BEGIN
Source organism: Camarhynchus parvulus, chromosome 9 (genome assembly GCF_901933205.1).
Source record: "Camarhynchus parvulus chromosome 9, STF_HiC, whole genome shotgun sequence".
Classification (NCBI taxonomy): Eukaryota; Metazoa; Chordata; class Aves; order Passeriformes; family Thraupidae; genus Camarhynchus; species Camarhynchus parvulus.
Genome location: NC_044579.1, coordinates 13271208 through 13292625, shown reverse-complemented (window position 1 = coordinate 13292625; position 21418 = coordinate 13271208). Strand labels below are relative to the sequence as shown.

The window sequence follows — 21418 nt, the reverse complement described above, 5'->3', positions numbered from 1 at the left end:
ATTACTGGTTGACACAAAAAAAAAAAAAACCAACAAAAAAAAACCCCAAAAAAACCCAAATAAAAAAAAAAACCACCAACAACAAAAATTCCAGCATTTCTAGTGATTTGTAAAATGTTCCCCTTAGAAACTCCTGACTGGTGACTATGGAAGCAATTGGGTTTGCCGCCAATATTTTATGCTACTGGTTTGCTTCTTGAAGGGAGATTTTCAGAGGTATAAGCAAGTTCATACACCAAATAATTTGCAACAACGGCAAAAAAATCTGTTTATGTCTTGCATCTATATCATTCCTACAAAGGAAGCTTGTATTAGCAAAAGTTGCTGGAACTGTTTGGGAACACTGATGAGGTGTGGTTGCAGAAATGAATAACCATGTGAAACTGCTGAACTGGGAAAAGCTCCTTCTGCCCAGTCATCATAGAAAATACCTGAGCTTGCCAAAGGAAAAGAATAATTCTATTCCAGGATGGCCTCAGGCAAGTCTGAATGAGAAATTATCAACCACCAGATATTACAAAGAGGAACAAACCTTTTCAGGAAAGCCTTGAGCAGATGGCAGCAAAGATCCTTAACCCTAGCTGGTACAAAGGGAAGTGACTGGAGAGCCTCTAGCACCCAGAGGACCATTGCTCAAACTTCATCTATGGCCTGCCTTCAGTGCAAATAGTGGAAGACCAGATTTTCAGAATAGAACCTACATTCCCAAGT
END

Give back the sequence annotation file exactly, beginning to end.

Source organism: Camarhynchus parvulus, chromosome 9 (genome assembly GCF_901933205.1).
Source record: "Camarhynchus parvulus chromosome 9, STF_HiC, whole genome shotgun sequence".
Classification (NCBI taxonomy): Eukaryota; Metazoa; Chordata; class Aves; order Passeriformes; family Thraupidae; genus Camarhynchus; species Camarhynchus parvulus.
Genome location: NC_044579.1, coordinates 13271208 through 13292625, shown reverse-complemented (window position 1 = coordinate 13292625; position 21418 = coordinate 13271208). Strand labels below are relative to the sequence as shown.

The window sequence follows — 21418 nt, the reverse complement described above, 5'->3', positions numbered from 1 at the left end:
ATTACTGGTTGACACAAAAAAAAAAAAAACCAACAAAAAAAAACCCCAAAAAAACCCAAATAAAAAAAAAAACCACCAACAACAAAAATTCCAGCATTTCTAGTGATTTGTAAAATGTTCCCCTTAGAAACTCCTGACTGGTGACTATGGAAGCAATTGGGTTTGCCGCCAATATTTTATGCTACTGGTTTGCTTCTTGAAGGGAGATTTTCAGAGGTATAAGCAAGTTCATACACCAAATAATTTGCAACAACGGCAAAAAAATCTGTTTATGTCTTGCATCTATATCATTCCTACAAAGGAAGCTTGTATTAGCAAAAGTTGCTGGAACTGTTTGGGAACACTGATGAGGTGTGGTTGCAGAAATGAATAACCATGTGAAACTGCTGAACTGGGAAAAGCTCCTTCTGCCCAGTCATCATAGAAAATACCTGAGCTTGCCAAAGGAAAAGAATAATTCTATTCCAGGATGGCCTCAGGCAAGTCTGAATGAGAAATTATCAACCACCAGATATTACAAAGAGGAACAAACCTTTTCAGGAAAGCCTTGAGCAGATGGCAGCAAAGATCCTTAACCCTAGCTGGTACAAAGGGAAGTGACTGGAGAGCCTCTAGCACCCAGAGGACCATTGCTCAAACTTCATCTATGGCCTGCCTTCAGTGCAAATAGTGGAAGACCAGATTTTCAGAATAGAACCTACATTCCCAAGT